Jeff is a Midwestern Jewish liberal who manages a Walgreens. Kirk is a right-wing Evangelical Christian who owns one of America’s largest companies. By day, they lead humdrum lives just like the rest of us, but, at night, these two closeted men rendezvous in an Internet chat room and project their fantasies onto each other. When their love gets all-consuming and all too real, these guys must strip themselves of their digital fictions and make a decision: remain in the closet, or finally live their truth.
  • The Travels: An Epic Play with Songs
    Welcome to the U.S. of A. Other countries suffer biblical consequences for their filthy ways, but the U.S. of A. is the most perfect place on Earth — at least, that’s what Mr. Travel preaches every day on the nation’s only TV show. A trippy dystopian tale with an eclectic soundtrack, this Epic play with songs follows Teeny, Mr. Travel’s rule-breaking daughter. Teetering on adulthood and perplexed by this cruel...
    Welcome to the U.S. of A. Other countries suffer biblical consequences for their filthy ways, but the U.S. of A. is the most perfect place on Earth — at least, that’s what Mr. Travel preaches every day on the nation’s only TV show. A trippy dystopian tale with an eclectic soundtrack, this Epic play with songs follows Teeny, Mr. Travel’s rule-breaking daughter. Teetering on adulthood and perplexed by this cruel world, Teeny learns to see past smoke and mirrors… and she starts a revolution. Mashing up styles that range from Brecht to dystopian fiction to South Park, this show turns the genre of musical theatre on its ear.
  • The Canvasser
    Shayna and Shoshana are sitting in their apartment, busying themselves on their smartphones, trying to order food for delivery, and ridiculing Rivka, that girl they hate who they hear is a Communist. When a canvasser comes to their door to encourage them to vote in the upcoming election, Shayna and Shoshana don’t really listen to what the canvasser has to tell them, even though their grandchildren and their...
    Shayna and Shoshana are sitting in their apartment, busying themselves on their smartphones, trying to order food for delivery, and ridiculing Rivka, that girl they hate who they hear is a Communist. When a canvasser comes to their door to encourage them to vote in the upcoming election, Shayna and Shoshana don’t really listen to what the canvasser has to tell them, even though their grandchildren and their great-grandchildren and other people from the future are all sitting in the audience watching to see what they did when the worst was happening.
  • Full of It, or Diana
    Carla’s friends can’t stand Diana. Diana is the worst. She's pretentious. She's hyper-critical. And she smells like poop. Or maybe she doesn’t smell like poop. Maybe that’s someone else. Maybe Diana is actually a really good person who’s living in accordance with a strong set of ideals, and Carla’s friends are all judgmental jerks who don’t think of how their actions will affect other people. The...
    Carla’s friends can’t stand Diana. Diana is the worst. She's pretentious. She's hyper-critical. And she smells like poop. Or maybe she doesn’t smell like poop. Maybe that’s someone else. Maybe Diana is actually a really good person who’s living in accordance with a strong set of ideals, and Carla’s friends are all judgmental jerks who don’t think of how their actions will affect other people. The bottom line, though, is that something stinks.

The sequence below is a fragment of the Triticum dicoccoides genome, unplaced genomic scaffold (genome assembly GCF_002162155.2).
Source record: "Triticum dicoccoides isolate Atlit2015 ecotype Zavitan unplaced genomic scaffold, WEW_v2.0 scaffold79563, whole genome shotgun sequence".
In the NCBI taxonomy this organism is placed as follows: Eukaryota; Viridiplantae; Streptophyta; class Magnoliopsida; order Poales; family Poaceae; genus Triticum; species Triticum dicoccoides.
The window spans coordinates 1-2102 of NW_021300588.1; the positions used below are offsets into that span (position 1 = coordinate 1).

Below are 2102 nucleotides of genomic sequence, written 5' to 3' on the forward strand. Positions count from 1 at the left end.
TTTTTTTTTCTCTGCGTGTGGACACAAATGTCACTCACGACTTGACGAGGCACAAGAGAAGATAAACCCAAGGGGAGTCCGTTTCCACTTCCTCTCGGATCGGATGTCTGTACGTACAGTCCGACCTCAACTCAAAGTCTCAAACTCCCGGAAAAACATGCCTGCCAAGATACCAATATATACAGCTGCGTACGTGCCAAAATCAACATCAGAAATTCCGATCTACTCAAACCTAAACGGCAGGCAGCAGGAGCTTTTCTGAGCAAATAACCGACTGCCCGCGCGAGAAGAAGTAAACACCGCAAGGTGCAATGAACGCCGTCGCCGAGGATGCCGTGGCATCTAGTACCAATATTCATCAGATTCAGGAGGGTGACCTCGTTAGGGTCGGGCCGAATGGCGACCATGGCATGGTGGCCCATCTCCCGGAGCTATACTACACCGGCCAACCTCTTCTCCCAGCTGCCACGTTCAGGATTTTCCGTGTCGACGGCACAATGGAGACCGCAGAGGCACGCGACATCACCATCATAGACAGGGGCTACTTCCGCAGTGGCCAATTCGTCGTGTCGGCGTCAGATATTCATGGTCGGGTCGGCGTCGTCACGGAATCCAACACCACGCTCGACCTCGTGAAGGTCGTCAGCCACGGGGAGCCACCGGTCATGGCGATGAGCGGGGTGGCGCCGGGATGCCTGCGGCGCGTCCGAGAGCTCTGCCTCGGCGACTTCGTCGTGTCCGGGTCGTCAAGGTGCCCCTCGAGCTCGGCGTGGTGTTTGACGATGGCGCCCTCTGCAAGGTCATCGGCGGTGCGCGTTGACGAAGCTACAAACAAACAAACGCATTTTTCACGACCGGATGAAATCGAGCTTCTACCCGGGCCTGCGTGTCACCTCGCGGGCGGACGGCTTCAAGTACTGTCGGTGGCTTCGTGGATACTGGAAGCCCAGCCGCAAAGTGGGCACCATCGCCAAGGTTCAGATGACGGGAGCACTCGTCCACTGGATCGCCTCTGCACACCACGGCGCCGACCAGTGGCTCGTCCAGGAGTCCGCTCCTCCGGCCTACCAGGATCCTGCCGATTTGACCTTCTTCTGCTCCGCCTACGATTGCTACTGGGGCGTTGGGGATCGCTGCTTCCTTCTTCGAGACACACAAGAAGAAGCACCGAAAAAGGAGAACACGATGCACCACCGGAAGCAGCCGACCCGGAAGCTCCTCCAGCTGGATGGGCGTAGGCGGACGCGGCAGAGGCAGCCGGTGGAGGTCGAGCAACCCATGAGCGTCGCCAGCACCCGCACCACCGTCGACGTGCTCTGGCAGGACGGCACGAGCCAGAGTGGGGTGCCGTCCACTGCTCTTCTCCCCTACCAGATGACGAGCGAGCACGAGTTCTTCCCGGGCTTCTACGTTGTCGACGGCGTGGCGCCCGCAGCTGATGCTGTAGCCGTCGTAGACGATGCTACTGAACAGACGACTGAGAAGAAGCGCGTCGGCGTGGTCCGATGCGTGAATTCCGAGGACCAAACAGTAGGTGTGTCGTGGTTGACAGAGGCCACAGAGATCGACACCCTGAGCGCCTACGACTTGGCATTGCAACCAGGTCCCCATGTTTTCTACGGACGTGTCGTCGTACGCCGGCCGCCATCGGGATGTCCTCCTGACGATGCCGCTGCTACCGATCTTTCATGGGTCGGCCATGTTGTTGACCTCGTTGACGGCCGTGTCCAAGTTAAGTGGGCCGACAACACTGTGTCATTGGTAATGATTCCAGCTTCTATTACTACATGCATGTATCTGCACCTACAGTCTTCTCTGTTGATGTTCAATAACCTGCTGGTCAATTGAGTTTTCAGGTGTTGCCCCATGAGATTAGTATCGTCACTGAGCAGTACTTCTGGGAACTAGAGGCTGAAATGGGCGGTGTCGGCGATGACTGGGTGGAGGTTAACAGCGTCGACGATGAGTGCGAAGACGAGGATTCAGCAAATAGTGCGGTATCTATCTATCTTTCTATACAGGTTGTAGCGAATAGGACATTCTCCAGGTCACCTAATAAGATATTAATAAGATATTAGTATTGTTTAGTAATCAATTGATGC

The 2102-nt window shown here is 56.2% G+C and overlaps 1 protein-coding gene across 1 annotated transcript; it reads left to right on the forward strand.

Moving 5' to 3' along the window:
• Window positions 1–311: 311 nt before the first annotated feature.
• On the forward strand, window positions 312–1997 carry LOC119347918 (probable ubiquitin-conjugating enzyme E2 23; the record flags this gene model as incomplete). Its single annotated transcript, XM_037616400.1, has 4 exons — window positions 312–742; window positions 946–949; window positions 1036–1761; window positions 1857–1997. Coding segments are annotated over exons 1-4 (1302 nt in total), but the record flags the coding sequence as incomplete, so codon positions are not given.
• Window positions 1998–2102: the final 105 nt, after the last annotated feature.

• The Cousin with the Eyebrows
    It's Break the Fast dinner at twelve-and-a-half-year-old Sol's family's house. A real social caterpillar, Sol has a hard time relating to anyone or anything that isn't the books he reads or the trivia he's memorized or the Broadway CDs he listens to on his Discman. But this Yom Kippur turns out to be very special indeed when Seth, Sol's twenty-five-year-old gay cousin who lives New...
    It's Break the Fast dinner at twelve-and-a-half-year-old Sol's family's house. A real social caterpillar, Sol has a hard time relating to anyone or anything that isn't the books he reads or the trivia he's memorized or the Broadway CDs he listens to on his Discman. But this Yom Kippur turns out to be very special indeed when Seth, Sol's twenty-five-year-old gay cousin who lives New York City, comes to ring in the High Holy Day at Sol's house, and Sol gets a glimpse of a possible future where he might feel a little less like an outcast.
  • Bored
    Natalie and Candice were best friends growing up in Indiana. Candice still lives there, but Natalie? She lives in Los Angeles, doing the actor hustle of auditions and side jobs and starving herself—she’ll tell you all about it, just ask her. When Candice happens to be in Los Angeles, she and Natalie meet up. Candice listens to Natalie word vomit about her fabulous big-city life, until Natalie runs out of steam...
    Natalie and Candice were best friends growing up in Indiana. Candice still lives there, but Natalie? She lives in Los Angeles, doing the actor hustle of auditions and side jobs and starving herself—she’ll tell you all about it, just ask her. When Candice happens to be in Los Angeles, she and Natalie meet up. Candice listens to Natalie word vomit about her fabulous big-city life, until Natalie runs out of steam, her façade crumbles, and the two women are drawn together by their shared past and their shared humanity.